Mock One has just finished its 6th installment of their Twitter Mock Draft. I was asked to join the Redskins team/war room as an assistant GM. Steve Shoup and HogHunter have done a great job making decisions for the Redskins during the past few so we definitely had big shoes to fill. With that being said, here are the results of the Redskins draft in #MockSix:
Round 2, Pick 21 - Darius Slay, CB, Mississippi State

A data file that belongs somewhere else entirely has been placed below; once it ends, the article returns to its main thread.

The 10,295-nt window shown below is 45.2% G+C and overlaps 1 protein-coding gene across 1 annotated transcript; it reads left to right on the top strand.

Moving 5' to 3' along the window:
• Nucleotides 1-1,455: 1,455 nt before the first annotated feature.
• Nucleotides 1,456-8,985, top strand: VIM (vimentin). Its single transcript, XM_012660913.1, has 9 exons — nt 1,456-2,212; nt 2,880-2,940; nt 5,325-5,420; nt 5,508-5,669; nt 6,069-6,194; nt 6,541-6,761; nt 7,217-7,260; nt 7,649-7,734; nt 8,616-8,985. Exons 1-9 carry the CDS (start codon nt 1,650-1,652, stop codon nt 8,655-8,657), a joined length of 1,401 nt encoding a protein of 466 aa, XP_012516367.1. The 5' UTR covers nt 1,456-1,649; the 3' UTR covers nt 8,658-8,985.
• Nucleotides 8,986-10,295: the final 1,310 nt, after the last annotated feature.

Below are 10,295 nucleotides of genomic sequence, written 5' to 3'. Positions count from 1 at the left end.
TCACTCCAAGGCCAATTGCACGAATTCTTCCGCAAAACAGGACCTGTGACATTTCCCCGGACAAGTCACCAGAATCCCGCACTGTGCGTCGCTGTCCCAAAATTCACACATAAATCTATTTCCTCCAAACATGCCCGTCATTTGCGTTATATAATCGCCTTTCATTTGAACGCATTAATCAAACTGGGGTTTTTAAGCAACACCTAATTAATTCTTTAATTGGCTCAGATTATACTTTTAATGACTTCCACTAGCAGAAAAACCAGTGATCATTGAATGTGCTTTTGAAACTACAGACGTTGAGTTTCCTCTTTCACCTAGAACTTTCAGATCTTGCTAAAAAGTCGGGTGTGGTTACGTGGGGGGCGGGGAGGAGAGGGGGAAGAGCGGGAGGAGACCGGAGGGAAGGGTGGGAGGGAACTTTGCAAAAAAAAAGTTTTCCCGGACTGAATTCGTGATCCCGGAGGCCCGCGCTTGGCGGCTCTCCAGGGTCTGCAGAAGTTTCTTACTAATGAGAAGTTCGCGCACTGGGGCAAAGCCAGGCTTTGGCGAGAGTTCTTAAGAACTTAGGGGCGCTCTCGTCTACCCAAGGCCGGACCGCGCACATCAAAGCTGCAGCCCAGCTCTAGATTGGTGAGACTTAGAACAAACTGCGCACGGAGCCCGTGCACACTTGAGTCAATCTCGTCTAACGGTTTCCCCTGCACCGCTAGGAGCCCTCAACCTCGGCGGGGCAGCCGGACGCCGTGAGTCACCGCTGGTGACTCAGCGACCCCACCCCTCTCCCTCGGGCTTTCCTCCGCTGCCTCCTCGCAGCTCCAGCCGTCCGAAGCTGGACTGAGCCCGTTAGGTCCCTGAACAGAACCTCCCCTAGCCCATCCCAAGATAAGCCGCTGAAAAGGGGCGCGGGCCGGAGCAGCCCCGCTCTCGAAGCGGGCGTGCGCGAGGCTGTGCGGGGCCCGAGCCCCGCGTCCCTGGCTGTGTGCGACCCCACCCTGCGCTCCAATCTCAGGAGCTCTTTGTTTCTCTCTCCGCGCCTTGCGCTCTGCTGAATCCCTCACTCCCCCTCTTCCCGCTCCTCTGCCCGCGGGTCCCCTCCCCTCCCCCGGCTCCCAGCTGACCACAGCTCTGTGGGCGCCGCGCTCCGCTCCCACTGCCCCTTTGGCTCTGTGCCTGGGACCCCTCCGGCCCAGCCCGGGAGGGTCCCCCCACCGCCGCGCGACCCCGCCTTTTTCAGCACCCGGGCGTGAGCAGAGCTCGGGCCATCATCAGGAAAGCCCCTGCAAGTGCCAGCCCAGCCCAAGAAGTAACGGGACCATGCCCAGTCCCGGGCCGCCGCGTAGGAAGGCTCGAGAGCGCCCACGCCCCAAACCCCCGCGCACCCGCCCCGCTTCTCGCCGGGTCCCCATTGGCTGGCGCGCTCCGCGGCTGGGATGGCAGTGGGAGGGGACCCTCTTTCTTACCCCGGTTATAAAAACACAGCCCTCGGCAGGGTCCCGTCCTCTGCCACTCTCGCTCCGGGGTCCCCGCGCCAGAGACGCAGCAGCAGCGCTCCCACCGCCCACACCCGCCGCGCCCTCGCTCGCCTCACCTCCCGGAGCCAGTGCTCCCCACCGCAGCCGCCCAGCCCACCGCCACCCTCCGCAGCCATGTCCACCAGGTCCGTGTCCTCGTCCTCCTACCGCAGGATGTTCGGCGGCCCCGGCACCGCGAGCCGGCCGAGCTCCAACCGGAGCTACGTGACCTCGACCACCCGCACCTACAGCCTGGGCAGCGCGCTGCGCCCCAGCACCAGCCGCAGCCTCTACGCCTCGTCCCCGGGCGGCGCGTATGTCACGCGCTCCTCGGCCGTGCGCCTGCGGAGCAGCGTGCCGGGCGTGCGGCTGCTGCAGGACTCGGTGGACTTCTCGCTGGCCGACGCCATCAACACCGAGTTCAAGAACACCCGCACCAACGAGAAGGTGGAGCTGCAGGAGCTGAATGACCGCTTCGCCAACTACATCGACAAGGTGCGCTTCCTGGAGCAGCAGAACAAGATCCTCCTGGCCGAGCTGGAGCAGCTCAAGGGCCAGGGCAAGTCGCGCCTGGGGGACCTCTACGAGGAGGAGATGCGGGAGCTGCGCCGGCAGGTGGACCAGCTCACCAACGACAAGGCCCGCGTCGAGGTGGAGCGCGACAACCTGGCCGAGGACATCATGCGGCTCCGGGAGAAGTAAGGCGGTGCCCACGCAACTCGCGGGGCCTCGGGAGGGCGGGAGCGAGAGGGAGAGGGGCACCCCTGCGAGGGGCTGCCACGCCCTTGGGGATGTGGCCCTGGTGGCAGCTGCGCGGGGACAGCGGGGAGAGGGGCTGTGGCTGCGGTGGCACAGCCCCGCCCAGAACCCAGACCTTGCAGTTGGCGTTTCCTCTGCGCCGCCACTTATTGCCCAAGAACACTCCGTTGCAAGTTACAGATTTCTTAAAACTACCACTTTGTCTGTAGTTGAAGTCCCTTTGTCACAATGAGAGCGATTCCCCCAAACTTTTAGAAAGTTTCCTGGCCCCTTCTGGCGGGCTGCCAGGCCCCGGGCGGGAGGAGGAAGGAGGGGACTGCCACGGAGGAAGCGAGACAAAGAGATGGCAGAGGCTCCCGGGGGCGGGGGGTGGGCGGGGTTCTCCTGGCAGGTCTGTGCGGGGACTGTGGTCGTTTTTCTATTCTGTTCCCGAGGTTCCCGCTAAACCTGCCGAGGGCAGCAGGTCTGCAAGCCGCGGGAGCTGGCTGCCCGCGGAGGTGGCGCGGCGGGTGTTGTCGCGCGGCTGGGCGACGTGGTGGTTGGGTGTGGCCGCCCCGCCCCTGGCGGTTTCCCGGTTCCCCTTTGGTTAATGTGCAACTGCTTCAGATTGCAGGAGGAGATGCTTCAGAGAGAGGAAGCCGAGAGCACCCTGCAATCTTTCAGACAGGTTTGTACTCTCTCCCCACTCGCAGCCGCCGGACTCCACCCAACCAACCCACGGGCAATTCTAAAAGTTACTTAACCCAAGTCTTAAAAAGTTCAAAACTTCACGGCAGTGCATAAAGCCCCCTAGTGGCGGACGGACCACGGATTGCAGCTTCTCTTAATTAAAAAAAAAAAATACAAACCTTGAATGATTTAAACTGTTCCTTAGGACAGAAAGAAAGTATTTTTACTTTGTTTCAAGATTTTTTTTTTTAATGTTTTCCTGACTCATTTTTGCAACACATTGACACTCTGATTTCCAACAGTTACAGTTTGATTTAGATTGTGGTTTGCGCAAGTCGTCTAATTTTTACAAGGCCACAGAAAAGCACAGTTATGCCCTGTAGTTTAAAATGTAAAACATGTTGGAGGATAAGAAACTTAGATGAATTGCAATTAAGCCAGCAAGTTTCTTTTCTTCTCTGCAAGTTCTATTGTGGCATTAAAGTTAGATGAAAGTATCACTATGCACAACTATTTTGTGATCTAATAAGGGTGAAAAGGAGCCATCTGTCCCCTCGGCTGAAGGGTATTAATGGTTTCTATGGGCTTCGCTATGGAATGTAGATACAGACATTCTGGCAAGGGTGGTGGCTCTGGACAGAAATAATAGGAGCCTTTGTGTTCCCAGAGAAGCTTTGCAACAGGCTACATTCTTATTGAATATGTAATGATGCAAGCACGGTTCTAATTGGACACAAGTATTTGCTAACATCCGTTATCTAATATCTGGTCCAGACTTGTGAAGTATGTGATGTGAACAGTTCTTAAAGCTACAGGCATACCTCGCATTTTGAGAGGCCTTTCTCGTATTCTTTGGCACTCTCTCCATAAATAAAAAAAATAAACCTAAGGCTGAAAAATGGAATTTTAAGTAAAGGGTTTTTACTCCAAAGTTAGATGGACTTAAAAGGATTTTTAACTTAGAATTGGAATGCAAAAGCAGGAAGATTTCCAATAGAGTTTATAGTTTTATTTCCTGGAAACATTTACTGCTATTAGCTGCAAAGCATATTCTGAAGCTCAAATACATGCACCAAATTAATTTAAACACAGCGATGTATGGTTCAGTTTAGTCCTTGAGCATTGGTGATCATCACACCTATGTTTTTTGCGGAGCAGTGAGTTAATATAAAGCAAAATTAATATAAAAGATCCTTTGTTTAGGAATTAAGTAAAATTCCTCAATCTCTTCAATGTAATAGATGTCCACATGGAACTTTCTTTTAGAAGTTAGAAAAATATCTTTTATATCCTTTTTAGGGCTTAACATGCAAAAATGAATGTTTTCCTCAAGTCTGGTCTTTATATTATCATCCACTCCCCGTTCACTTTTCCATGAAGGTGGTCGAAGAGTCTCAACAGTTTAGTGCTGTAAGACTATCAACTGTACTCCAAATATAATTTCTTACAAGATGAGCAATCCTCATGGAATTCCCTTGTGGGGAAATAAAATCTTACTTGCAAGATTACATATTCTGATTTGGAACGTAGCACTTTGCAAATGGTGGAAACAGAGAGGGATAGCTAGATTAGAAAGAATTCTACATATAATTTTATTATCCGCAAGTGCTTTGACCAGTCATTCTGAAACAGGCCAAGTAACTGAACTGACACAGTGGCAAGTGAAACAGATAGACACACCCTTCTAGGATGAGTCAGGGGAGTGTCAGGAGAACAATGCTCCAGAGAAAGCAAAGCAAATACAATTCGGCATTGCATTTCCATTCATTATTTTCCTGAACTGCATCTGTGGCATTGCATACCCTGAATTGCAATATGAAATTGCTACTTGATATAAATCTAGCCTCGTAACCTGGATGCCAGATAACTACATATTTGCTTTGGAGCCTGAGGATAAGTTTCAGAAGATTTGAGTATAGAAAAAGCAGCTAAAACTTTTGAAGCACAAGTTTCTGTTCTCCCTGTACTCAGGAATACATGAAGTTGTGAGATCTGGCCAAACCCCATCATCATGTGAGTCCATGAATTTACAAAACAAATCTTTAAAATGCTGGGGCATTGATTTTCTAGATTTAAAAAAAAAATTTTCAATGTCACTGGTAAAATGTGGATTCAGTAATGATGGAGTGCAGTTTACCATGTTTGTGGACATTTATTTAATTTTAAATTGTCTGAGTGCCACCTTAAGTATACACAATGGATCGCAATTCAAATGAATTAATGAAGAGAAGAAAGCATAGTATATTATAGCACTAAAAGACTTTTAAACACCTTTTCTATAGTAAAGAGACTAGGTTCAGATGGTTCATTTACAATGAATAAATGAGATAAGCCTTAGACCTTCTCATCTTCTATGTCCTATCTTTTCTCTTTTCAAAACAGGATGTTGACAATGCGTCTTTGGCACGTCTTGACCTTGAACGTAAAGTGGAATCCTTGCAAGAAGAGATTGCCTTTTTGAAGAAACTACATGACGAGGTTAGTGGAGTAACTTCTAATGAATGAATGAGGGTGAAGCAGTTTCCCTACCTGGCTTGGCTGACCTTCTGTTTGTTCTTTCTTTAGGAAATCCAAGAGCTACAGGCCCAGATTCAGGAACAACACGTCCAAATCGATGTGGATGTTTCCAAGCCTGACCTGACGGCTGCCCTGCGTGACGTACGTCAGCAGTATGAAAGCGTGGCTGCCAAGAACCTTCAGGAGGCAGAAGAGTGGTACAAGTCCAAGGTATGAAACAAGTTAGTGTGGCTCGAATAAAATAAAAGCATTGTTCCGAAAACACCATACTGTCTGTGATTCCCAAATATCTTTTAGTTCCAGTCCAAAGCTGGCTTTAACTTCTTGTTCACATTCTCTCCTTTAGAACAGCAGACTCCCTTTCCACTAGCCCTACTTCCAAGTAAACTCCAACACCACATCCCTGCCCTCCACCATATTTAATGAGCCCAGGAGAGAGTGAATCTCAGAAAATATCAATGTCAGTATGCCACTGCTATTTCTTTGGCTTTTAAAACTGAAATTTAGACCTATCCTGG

There was still a lot of talent on the board as our pick was coming up so we explored trading back. We had 3-4 offers but nothing that presented much value to us. The #51 pick came down to a pair of CBs. Darius Slay and DJ Hayden. I favored selecting DJ Hayden because of his talent and recent reports of his medical reports checking out but was out-voted here 3-1. Darius Slay is no slouch though. At 6'0, 192 lbs, he has the size to match up with some of the bigger WRs in the NFL. Often regarded as "the other corner" at Mississippi State, "Big Play" Slay held up well against teams shying away from throwing to Johnthan Banks. His speed (4.36 at combine) has been well documented and is rare for a CB of his size. We liked his SEC pedigree. He has decent feet and good hip fluidity to stay with most WRs. When he gets beat off the line, he has the recovery speed and long arms to still make a play on the ball. He forces a lot of incomplete passes. He is above average in run support although he looked more willing to do it in some games than others. He is not without faults though, poor grades kept him out of a D-1 school till his junior year. Even though he progressed greatly from his junior to senior year, he is still a very raw prospect. He only has 1 year experience starting at the collegiate level and his technique shows it. He tends to get flat-footed and a little too high in his back pedal which slows him down and gives him problems with quicker WRs. His instincts are questionable and occasionally has issues recognizing routes/combinations. At times, he gets caught with his eyes in the backfield. He has a problem getting off blocks in the open field in run support. He is on the slimmer side and could add some more muscle to deal with the more physical WRs in the NFL. In conclusion, we felt that his weaknesses are correctable through more coaching/experience and he has the potential to be a better corner in the NFL than in college. Staying lower in his back pedal will improve him breaking on the ball and experience will help him recognize what offenses are trying to do. Asking him to start in year one might be a stretch, but with Josh Wilson, DeAngelo Hall, and EJ Biggers on the roster he wont have to. He can contribute in certain packages and special teams (like he did in 2011) and after a year in the NFL, could take over for either of the three CBs i listed above.